The U.S. Customs and Border Protection agency said in a statement that the law lists more than 60 other possible reasons for inadmissibility including “health-related, prior criminal convictions, security reasons, public charge, labor certification, illegal entrants and immigration violations, documentation requirements and miscellaneous grounds.”
But on both sides of the Atlantic, Muslims said they feared that the true cause of the Mahmood family’s ban – and others like it – was the anti-Muslim hysteria being whipped up on the Republican campaign trail.
Trump this month called for “a total and complete shutdown of Muslims entering the United States.” The proposal came days after a husband and wife pair shot up an office party in San Bernardino, Calif., killing 14 people in an attack that the Islamic State claimed to have inspired.
Since then, President Obama has used an Oval Office address to preach tolerance, and to remind Americans that “it is our responsibility to reject religious tests on who we admit into this country.”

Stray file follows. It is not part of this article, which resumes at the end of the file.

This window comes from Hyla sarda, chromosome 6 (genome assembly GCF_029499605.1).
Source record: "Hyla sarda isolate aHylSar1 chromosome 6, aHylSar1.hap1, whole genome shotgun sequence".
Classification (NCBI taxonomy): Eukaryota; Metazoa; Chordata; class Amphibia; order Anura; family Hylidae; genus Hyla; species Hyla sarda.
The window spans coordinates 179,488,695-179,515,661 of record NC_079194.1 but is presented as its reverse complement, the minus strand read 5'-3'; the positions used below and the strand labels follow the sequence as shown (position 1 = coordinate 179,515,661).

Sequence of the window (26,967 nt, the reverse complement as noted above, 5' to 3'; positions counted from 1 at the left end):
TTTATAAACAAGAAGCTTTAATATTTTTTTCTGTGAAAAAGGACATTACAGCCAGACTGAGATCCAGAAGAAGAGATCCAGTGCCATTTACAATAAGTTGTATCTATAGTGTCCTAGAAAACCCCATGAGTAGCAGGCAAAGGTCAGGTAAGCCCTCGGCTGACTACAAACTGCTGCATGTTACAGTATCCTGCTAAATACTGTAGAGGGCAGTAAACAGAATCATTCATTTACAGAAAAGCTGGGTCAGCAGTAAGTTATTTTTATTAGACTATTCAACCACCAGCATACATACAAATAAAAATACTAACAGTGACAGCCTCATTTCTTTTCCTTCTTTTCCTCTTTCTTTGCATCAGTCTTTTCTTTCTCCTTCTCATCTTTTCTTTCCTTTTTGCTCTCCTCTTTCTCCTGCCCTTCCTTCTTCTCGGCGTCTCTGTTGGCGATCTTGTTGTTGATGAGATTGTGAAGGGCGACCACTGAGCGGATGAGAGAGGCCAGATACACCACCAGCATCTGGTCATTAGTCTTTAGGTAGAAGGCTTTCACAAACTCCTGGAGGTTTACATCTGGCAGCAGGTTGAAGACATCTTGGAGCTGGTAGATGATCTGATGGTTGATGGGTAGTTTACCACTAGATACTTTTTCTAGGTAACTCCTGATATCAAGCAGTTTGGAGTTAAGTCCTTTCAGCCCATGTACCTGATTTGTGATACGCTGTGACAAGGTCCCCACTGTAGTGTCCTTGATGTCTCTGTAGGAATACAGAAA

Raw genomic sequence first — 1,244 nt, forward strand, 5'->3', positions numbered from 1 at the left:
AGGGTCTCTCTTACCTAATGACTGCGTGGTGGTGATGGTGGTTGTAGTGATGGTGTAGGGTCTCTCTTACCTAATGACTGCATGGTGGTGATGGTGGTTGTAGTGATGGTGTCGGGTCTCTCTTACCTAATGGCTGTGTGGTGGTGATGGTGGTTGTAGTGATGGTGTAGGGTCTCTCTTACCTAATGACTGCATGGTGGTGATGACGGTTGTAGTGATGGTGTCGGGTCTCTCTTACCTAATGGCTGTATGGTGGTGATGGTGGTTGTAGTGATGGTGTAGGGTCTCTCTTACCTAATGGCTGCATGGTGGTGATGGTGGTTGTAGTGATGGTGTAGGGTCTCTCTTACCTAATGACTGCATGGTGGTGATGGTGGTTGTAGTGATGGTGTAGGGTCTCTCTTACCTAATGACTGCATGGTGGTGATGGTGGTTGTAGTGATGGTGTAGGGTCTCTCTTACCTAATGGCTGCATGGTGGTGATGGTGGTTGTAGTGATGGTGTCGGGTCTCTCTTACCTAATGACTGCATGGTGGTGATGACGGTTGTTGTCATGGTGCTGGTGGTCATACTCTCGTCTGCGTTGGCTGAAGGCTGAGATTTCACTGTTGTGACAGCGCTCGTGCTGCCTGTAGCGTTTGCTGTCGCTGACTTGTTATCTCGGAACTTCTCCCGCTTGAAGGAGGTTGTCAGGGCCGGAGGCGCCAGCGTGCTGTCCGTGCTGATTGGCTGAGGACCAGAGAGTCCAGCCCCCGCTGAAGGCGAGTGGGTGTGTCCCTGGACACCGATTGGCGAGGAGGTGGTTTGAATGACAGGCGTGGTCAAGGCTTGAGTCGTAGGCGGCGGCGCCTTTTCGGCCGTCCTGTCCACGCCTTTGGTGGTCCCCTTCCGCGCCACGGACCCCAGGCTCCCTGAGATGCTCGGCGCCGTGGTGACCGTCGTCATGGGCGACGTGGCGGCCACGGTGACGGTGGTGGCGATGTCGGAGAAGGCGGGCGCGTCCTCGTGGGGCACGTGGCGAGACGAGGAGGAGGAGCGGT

But in a letter to DHS on Wednesday, the Council on American-Islamic Relations asked for a probe into whether the department was effectively implementing Trump’s proposal. The letter cited “a real and growing perception in the Muslim community that it is being increasingly targeted by DHS officials.”
Those charges were echoed in Britain, where Muslim leaders said the Mahmood family’s case was hardly unique.
A well-known British imam, Ajmal Masroor, reported that he was told last week his visa had been revoked, and he was prevented from flying to the U.S.
“I am baffled, annoyed and angry,” Masroor wrote in a Facebook post. “USA has the right to issue and revoke visa — I fully understand that. However not forwarding any reasons infuriates ordinary people. It does not win the hearts and minds of people, it turns them off.”